AUGUSTA, Ga -- The first round of the 2018 Masters Tournament brought the drama. There was Jordan Spieth making a late move as sunlight faded. There was Tony Finau, a day after a gruesome-looking ankle injury he suffered while celebrating a hole-in-one in the Par 3 Contest, racing -- OK, walking gingerly -- up the leaderboard. There was Sergio Garcia's wet-and-wild adventure at No. 15. There was Phil Mickelson's birdie-and-bogey roller-coaster ride. And, of course, there was Tiger Woods, grinding through his first competitive round at Augusta National since 2015.
So what will Friday's second round bring? Here's a sneak peak at what to watch for Friday at the Masters.
Jordan Spieth's next act
Spieth put a show late Thursday. After a bogey at No. 8, he played his next 10 holes in 7-under, including a five-birdie stretch from Nos. 13 through 17. He bogeyed No. 18 to close with a 6-under 66 and take sole possession of the lead, two shots ahead of Finau.
So what comes next?
There have been five players who have exited the first round in the lead alone who have gone on to win the Masters. One of them, by the way, was Spieth, who did it in 2015. The others were Raymond Floyd (1976), Jack Nicklaus (1972), Arnold Palmer (1960) and Craig Wood (1941). When Spieth opened with 64 in 2015, he backed it up with a second-round 66.
"The better you can shoot the first couple rounds, understanding that it gets harder and harder, the better off you'll be," Spieth said.
The oddsmakers certainly expect a good rest of the week for Spieth. He is the new favorite, moving to 2-1 according to the Westgate Las Vegas SuperBook.
Hey, Tiger, about the 11th ...
If Tiger Woods wants to stay in contention on the weekend, the key might be figuring out how to navigate No. 11. Early in his career he got through the 11th -- which in Thursday's first round played as the second-hardest hole at Augusta National behind the 450-yard par-4 7th -- without getting himself into trouble. From 1997-2005, he played No. 11 at even, with eight birdies during that time period. Since then, he is 9-over at No. 11, with only two birdies. On Thursday, he made a mess of the 11th, hitting a wayward drive, clipping patrons with his recovery and then misreading his par putt.
"It was a great shot there," Woods said of the second shot after the poor drive. "Unfortunately people ran out and it clipped them. Otherwise it's just short right of the green, an easy up-and-down from there, where I was trying to leave it.
When the key players hit the course
Something is happening at No. 7
Woods had trouble at the par-4 11th. He wasn't alone. He was among 30 players who made bogey there; four players walked off the green forced to write a 6 on their scorecard. The opening hole is not quite offering a nice, easy way into the round. In 2017, it was the toughest hole on the course. It ranked fourth-most difficult on Day 1.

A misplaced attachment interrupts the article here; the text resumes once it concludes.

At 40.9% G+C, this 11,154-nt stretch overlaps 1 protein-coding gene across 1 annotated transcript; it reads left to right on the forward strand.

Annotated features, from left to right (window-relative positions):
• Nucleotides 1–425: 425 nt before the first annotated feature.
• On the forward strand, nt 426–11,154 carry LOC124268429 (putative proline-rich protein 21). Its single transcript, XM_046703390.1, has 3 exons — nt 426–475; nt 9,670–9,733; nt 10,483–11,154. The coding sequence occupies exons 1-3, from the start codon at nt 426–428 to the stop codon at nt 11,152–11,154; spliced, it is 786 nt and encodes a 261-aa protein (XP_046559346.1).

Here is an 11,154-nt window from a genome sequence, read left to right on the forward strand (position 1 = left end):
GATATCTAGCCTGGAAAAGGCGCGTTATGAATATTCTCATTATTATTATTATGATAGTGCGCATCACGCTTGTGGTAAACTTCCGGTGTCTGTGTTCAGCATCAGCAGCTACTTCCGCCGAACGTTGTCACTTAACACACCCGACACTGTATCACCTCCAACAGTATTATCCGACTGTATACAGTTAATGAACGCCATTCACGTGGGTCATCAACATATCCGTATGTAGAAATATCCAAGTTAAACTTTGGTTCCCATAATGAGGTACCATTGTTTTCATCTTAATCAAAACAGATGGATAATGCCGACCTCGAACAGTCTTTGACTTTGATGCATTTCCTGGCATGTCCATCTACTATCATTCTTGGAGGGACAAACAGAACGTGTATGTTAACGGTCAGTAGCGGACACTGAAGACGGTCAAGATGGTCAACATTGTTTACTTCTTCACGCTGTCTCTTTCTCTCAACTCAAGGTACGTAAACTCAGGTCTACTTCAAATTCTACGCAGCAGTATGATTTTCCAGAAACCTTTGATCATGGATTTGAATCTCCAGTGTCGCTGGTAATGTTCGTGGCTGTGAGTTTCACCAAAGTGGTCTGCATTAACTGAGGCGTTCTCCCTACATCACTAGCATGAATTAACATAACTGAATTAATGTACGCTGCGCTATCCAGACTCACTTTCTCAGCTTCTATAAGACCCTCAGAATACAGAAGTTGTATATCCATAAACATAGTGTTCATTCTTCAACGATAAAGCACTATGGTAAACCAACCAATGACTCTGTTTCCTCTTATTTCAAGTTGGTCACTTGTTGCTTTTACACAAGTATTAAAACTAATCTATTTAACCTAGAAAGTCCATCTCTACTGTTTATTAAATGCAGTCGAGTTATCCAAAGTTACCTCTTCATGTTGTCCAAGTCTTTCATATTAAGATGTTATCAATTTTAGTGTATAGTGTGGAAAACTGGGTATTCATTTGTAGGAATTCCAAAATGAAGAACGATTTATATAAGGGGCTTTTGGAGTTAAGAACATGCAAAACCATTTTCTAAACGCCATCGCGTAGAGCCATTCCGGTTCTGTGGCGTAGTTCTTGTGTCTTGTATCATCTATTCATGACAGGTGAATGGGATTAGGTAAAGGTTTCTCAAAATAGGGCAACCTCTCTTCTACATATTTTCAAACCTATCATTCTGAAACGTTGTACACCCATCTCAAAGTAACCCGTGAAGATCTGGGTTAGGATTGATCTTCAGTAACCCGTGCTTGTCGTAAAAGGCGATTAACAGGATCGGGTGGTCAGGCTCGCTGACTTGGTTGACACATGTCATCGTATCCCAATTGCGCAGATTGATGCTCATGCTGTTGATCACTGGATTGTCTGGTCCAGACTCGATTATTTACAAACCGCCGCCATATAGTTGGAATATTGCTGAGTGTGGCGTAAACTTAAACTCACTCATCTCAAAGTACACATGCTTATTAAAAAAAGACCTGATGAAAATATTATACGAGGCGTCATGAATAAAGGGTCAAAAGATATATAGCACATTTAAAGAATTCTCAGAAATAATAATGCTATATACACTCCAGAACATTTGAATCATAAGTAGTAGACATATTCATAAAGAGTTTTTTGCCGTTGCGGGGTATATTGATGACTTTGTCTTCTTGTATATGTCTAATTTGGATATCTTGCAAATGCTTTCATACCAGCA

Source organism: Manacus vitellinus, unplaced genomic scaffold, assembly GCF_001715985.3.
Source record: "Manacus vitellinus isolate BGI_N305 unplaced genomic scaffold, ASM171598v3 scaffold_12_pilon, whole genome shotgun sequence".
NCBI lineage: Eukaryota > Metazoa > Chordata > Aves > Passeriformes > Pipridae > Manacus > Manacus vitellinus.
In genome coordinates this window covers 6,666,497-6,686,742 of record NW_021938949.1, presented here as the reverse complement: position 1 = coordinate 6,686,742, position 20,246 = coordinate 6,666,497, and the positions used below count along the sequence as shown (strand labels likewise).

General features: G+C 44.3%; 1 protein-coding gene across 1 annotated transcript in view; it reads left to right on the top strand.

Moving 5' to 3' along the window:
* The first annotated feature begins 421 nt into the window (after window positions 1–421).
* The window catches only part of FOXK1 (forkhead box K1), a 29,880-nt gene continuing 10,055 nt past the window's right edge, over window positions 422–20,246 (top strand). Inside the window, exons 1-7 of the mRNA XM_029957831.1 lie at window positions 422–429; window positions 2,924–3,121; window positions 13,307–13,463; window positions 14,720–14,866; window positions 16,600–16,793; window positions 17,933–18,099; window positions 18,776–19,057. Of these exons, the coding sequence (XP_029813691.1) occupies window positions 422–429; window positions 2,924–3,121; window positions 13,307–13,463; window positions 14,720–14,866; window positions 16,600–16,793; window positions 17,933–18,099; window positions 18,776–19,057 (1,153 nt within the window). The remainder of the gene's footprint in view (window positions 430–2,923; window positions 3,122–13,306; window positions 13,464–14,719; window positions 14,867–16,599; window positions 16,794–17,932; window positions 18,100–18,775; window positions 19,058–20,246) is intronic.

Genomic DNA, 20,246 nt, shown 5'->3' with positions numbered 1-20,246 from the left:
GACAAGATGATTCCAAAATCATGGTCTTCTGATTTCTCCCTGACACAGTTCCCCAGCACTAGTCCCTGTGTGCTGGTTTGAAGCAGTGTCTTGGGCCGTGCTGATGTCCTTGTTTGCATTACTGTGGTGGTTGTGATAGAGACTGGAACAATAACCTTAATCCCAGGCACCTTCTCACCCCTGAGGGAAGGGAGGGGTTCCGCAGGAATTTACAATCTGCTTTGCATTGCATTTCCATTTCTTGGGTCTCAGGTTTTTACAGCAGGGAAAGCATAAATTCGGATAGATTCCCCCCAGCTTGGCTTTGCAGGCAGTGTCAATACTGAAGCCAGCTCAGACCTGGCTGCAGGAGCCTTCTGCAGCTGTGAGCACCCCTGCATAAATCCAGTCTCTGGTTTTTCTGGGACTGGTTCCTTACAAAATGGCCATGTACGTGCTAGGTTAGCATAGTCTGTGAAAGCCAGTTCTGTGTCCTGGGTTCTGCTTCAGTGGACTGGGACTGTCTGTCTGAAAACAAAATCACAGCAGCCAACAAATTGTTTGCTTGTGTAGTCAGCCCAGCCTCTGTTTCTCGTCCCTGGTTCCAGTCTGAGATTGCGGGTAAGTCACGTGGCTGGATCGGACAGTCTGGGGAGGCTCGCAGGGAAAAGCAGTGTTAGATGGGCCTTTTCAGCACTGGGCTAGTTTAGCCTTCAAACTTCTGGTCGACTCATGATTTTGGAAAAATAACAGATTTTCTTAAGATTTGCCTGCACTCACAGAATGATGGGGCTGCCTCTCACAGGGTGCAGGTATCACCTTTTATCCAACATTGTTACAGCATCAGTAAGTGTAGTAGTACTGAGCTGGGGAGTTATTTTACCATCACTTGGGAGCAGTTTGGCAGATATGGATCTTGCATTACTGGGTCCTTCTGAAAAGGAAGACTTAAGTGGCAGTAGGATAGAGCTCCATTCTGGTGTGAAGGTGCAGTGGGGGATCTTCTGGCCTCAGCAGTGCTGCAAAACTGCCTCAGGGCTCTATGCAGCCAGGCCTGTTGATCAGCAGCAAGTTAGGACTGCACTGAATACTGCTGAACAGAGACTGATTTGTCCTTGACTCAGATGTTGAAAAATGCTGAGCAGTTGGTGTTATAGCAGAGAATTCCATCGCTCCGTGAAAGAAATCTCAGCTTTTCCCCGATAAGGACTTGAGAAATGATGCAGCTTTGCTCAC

On Thursday, though, it was the par-4, 450-yard seventh that caused all kinds of trouble. It was the hardest hole on the course, which is not how things usually work out at Augusta National. Last year, it was 10th-hardest.
"I gotta go with the seventh," one caddie told ESPN.com's Michael Collins when asked which hole on the course played the most different from the practice rounds. "The wind was in, a little from the left and we're hitting driver. We hit wedge on Tuesday and we were between 6- and 7-iron [on Thursday]. And basically hit the same type of tee [shot]."
The thing is, it might only get more difficult as the tournament continues.
"[Nos.] 7 and 17," the caddie said when asked about which greens might become even more treacherous as the weekend progresses. "I happened to venture over to the back right quadrant of 17 today and [there] could be a little potential for iffyness. And [No.] 7, it's just such a shallow green. It's crowned left to right, and on the left there's iffyness there as well."
Could be a long wait for Sergio
Sergio Garcia's day completely fell apart when he rinsed ball after ball after ball after ball after ball -- yes, five total -- into the water in front of the green at the par-5 15th. The 13 he posted at No. 15 pushed him to an 81 for his day. So, basically, he played the 15th hole in 8-over and the other 17 in 1-over. So Garcia will need a low round Friday to make the cut and avoid having to just sit around and wait to hand out the green jacket to this year's winner in Butler Cabin on Sunday night.
"I felt like I hit a lot of good shots and unfortunately the ball just didn't want to stop," Garcia said after the round.
If he does miss the cut, Garcia will be the seventh defending champion in the past 30 years to miss the weekend.